Every company attempts to expand their client base, but not everybody succeeds. There are several web sites already out there which can help spread the word about you and your company. They are all easy to use and can bring great success.

WordPress

WordPress is one of, if not the best free blogging tool available on the web. You can completely customize and embed it in your site with ease. Blogs are great for getting awareness of your company. It is recommended you update the blog regularly, atleast a few times a month to keep customer interest. You can almost blog about anything from politics to pictures of your new pet cat!

Check out Our Blog, or shoot over to the Official WordPress Web site now!

Linked In

This web site can be used to link you, your friends and colleagues. It is simple to setup and once your in you can add all your friends. After you’ve registered and are settled in it is a good idea to get onto the Q&A forum. here you will be able to ask business questions and help answer other peoples queries. This should build up good client interest.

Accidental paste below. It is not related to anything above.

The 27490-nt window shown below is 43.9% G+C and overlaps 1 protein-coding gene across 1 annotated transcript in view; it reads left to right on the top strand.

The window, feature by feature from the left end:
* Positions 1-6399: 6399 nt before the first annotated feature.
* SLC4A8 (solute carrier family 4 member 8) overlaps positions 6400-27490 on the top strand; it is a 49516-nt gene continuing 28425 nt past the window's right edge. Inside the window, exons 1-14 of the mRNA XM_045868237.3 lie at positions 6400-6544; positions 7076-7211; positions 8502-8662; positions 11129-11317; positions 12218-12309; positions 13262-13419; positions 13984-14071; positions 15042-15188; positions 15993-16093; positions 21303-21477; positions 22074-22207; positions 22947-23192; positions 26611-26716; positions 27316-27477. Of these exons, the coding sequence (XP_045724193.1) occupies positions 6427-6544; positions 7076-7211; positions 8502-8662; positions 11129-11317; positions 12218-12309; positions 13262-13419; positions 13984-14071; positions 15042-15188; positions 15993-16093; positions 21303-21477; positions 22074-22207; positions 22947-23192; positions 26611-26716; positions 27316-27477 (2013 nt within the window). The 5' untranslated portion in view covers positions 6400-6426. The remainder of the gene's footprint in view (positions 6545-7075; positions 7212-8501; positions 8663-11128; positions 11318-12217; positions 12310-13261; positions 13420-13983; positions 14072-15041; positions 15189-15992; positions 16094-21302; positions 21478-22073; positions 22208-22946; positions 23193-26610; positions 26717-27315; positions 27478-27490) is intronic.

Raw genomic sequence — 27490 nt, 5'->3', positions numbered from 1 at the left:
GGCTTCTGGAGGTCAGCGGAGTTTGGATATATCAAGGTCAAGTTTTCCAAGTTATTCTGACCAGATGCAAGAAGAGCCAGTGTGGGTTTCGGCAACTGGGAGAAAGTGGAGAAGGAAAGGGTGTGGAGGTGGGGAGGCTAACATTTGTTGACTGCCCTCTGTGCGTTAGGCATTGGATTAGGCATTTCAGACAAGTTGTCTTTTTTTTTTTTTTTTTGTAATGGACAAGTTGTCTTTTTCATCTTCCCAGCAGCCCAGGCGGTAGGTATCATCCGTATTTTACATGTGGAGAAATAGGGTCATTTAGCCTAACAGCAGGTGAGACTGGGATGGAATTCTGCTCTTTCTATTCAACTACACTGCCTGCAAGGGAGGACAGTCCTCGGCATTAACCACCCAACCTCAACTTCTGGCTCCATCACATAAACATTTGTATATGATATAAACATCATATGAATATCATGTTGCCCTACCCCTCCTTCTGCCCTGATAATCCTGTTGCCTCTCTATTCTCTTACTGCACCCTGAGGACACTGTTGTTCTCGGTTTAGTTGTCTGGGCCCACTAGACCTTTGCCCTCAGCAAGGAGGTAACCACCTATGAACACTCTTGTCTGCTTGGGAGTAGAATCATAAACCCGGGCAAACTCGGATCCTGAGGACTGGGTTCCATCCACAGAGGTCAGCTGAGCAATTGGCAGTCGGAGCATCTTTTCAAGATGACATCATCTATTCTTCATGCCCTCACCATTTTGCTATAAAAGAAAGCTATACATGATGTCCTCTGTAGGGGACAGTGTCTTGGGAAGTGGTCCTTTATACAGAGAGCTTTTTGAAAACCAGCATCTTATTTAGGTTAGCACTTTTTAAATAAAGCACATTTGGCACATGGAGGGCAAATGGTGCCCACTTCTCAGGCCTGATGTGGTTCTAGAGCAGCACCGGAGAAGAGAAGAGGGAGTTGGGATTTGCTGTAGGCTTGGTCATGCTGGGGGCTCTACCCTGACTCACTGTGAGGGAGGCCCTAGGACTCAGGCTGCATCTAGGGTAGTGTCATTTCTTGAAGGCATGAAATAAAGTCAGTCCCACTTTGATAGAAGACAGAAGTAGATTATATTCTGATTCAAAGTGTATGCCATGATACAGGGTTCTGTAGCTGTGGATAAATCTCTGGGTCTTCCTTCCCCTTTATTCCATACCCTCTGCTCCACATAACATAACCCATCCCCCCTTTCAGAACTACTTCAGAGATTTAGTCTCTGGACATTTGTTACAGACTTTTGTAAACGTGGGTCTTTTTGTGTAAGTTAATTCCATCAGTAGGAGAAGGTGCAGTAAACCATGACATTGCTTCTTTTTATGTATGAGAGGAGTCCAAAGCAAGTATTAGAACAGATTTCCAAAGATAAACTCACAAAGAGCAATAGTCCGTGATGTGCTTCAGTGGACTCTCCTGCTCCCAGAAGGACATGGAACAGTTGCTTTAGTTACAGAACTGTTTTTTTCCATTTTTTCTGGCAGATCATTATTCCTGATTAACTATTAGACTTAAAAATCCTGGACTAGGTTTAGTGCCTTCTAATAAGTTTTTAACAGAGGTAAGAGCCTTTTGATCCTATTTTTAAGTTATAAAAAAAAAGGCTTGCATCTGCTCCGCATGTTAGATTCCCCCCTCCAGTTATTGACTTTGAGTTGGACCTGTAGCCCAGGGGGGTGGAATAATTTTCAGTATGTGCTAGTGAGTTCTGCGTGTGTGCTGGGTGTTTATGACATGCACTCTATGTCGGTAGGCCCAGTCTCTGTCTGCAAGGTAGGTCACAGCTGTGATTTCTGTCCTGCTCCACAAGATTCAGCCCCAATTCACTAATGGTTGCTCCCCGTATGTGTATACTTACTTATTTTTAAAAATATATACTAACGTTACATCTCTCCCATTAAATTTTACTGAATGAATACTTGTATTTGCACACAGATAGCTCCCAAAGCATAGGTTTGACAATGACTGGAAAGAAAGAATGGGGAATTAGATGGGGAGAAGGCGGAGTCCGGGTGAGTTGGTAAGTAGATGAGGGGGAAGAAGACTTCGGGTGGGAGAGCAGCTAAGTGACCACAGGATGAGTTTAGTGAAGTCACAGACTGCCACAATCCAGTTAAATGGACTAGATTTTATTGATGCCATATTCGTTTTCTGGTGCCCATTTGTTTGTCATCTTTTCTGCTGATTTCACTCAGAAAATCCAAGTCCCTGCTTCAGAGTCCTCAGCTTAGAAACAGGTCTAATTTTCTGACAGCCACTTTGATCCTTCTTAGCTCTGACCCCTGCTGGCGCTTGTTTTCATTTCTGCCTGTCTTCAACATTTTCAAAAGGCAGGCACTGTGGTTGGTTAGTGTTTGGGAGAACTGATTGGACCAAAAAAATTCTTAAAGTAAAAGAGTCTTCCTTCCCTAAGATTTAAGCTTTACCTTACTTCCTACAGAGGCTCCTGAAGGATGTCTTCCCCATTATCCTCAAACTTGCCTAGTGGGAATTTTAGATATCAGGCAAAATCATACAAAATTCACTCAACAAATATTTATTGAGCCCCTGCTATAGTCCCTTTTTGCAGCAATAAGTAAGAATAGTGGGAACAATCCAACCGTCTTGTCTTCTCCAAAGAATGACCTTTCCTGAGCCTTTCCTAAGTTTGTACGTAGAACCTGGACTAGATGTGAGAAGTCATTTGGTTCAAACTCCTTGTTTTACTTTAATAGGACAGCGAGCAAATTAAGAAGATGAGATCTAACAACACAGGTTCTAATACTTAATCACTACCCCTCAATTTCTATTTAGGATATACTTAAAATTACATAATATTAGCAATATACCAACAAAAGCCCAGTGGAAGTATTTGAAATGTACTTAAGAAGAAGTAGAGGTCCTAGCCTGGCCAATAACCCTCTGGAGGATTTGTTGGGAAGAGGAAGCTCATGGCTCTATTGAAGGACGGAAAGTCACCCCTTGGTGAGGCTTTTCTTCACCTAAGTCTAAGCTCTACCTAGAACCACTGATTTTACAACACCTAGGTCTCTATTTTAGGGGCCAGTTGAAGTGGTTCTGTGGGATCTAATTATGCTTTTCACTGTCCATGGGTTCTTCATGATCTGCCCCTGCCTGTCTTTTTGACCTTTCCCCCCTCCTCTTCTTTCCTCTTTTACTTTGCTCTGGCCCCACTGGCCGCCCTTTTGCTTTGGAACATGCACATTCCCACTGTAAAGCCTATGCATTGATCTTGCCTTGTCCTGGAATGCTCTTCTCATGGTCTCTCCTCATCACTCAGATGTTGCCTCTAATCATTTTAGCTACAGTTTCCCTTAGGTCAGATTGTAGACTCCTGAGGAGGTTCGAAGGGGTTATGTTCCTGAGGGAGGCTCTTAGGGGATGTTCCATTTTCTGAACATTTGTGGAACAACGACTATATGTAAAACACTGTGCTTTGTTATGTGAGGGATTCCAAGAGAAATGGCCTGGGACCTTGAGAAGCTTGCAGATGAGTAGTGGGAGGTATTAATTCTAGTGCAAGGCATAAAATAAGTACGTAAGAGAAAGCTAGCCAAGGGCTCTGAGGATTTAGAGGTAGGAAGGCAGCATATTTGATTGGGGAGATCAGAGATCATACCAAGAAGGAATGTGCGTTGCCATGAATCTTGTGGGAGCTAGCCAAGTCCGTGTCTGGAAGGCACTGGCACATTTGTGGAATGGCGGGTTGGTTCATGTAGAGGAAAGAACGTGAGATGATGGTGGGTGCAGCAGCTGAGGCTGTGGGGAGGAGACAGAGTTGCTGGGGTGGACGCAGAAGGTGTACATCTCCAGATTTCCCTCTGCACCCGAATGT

Visit our Linked In page here.

Twitter

Twitter has become very popular in the past 6 months. With Twitter you can let the world know exactly what you are up to. It only takes a minute or 2 to setup. All your colleagues, friends and clients will then be able to follow you and find out exactly what you doing in your spare time. Remember to keep your name short and sweet, the easier it is to remember the easier it will be to spread your name. Try to tweet a couple of times a day and post casual and serious tweets to keep people interested.

Follow us on Twitter now! our username is Xcitedigital

Upcoming

Upcoming is a social network calendar to let you know what is going on in and around your area. You are also able to add your friends, then you can see what events they are attending. This web site is free to use and is so simple!